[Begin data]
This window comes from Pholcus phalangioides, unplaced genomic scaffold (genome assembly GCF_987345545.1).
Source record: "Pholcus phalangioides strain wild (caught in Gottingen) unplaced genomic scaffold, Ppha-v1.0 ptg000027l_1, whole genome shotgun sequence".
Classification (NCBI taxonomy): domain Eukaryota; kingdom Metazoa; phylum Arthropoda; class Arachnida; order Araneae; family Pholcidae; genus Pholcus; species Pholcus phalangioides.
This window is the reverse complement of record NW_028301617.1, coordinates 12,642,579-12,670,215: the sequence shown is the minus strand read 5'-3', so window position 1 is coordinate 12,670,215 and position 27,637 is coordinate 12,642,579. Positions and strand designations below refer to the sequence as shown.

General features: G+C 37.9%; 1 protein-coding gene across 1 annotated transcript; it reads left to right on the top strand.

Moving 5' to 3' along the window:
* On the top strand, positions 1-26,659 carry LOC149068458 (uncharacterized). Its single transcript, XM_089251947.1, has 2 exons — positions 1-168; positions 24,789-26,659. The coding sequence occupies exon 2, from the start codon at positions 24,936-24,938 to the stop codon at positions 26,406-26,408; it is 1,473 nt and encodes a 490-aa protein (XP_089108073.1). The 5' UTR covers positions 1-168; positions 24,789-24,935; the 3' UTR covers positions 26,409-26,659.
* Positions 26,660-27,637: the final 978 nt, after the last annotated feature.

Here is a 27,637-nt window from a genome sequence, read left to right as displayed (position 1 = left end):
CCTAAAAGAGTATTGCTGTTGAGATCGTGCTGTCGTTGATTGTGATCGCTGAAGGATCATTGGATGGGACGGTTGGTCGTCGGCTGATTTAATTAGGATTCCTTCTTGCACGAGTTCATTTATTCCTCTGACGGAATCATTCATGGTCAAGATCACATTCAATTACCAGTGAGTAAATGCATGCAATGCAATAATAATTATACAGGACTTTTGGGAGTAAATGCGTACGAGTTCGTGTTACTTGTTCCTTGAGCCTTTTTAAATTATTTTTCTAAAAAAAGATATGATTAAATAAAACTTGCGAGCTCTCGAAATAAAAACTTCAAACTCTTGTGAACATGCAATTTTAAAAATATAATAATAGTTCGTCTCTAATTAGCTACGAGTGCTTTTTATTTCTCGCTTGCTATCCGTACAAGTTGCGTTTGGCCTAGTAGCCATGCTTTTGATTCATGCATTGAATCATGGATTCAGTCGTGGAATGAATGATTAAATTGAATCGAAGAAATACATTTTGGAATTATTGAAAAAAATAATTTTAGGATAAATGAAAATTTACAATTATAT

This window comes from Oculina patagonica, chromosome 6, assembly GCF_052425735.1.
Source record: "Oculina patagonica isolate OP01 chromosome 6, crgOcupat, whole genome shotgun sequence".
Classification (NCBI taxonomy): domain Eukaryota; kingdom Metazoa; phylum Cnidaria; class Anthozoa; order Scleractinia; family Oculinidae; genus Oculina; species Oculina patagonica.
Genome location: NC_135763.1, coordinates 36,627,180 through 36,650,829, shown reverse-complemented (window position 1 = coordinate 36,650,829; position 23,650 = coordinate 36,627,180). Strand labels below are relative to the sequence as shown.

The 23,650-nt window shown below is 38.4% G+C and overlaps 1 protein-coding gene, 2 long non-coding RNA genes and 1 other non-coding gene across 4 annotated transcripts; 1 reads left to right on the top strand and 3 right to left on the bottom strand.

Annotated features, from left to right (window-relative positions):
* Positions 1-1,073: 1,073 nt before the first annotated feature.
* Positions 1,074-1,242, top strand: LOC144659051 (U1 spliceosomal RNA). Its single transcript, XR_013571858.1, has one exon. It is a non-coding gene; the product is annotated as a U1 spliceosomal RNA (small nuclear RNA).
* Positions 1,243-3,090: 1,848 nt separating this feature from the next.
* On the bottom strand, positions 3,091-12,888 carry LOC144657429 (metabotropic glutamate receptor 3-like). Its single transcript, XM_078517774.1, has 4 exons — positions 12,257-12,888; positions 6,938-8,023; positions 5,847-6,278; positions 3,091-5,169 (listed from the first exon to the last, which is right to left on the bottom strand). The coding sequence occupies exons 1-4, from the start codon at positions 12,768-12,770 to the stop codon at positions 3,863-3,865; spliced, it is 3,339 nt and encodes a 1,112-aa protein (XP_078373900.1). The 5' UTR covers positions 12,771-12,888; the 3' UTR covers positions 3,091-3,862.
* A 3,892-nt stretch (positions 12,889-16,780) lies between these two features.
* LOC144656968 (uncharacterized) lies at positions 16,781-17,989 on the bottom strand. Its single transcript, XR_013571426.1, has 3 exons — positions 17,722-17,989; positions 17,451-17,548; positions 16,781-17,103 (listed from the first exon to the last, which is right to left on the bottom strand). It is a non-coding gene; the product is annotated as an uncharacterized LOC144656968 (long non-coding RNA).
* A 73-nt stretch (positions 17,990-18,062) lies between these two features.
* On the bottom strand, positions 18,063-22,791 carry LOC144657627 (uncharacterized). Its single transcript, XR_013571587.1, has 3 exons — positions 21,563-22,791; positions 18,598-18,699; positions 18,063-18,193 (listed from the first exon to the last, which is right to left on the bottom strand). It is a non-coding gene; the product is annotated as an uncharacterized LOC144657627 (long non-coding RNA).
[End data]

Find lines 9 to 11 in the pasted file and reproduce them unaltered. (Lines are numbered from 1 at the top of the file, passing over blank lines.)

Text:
Here is a 27,637-nt window from a genome sequence, read left to right as displayed (position 1 = left end):
CCTAAAAGAGTATTGCTGTTGAGATCGTGCTGTCGTTGATTGTGATCGCTGAAGGATCATTGGATGGGACGGTTGGTCGTCGGCTGATTTAATTAGGATTCCTTCTTGCACGAGTTCATTTATTCCTCTGACGGAATCATTCATGGTCAAGATCACATTCAATTACCAGTGAGTAAATGCATGCAATGCAATAATAATTATACAGGACTTTTGGGAGTAAATGCGTACGAGTTCGTGTTACTTGTTCCTTGAGCCTTTTTAAATTATTTTTCTAAAAAAAGATATGATTAAATAAAACTTGCGAGCTCTCGAAATAAAAACTTCAAACTCTTGTGAACATGCAATTTTAAAAATATAATAATAGTTCGTCTCTAATTAGCTACGAGTGCTTTTTATTTCTCGCTTGCTATCCGTACAAGTTGCGTTTGGCCTAGTAGCCATGCTTTTGATTCATGCATTGAATCATGGATTCAGTCGTGGAATGAATGATTAAATTGAATCGAAGAAATACATTTTGGAATTATTGAAAAAAATAATTTTAGGATAAATGAAAATTTACAATTATAT

This window comes from Oculina patagonica, chromosome 6, assembly GCF_052425735.1.